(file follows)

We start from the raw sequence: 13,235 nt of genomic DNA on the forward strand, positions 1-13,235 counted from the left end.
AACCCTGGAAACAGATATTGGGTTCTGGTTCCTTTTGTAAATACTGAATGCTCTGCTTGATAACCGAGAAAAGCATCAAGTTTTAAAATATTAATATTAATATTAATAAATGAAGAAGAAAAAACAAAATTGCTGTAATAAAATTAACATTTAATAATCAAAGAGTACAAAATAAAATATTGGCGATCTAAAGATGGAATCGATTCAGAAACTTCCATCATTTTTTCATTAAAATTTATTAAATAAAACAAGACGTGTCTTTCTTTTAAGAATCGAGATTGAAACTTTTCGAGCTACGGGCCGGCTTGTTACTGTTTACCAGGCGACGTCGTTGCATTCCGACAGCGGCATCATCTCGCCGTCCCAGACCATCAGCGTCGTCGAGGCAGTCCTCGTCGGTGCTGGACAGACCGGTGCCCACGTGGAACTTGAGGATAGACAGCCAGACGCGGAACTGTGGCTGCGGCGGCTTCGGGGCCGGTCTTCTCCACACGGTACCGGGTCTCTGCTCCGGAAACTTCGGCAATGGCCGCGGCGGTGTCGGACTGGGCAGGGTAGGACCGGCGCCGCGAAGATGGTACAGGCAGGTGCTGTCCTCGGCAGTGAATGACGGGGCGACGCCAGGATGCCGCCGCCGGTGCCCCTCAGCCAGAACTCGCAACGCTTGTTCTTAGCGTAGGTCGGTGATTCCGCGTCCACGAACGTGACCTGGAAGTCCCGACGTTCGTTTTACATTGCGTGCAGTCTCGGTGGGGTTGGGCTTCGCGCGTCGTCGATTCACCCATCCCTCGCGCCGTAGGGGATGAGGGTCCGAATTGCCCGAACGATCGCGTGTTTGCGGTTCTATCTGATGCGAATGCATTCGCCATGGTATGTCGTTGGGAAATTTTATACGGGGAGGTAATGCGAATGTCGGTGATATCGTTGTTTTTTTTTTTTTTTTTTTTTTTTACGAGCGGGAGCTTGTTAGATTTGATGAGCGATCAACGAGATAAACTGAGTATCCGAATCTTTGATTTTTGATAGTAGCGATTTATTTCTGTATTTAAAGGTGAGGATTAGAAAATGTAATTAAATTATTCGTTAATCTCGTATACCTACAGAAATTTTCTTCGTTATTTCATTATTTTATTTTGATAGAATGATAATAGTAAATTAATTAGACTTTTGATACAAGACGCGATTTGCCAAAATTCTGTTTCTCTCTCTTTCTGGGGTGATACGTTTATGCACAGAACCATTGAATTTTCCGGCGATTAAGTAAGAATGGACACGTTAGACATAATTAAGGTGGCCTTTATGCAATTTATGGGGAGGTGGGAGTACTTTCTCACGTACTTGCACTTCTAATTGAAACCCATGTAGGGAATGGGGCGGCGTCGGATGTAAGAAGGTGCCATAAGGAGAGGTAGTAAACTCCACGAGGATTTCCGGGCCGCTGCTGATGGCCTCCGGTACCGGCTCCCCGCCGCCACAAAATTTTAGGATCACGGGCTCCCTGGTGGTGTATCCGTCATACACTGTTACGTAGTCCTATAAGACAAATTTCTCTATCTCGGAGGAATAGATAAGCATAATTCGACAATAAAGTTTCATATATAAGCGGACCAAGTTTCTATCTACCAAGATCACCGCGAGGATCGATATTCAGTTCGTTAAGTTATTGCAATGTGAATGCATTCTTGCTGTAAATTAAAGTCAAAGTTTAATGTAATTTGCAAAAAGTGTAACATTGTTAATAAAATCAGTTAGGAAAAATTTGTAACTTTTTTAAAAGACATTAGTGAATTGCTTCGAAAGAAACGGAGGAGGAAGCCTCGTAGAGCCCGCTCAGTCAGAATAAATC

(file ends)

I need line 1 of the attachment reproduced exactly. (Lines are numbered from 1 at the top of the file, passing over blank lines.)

We start from the raw sequence: 13,235 nt of genomic DNA on the forward strand, positions 1-13,235 counted from the left end.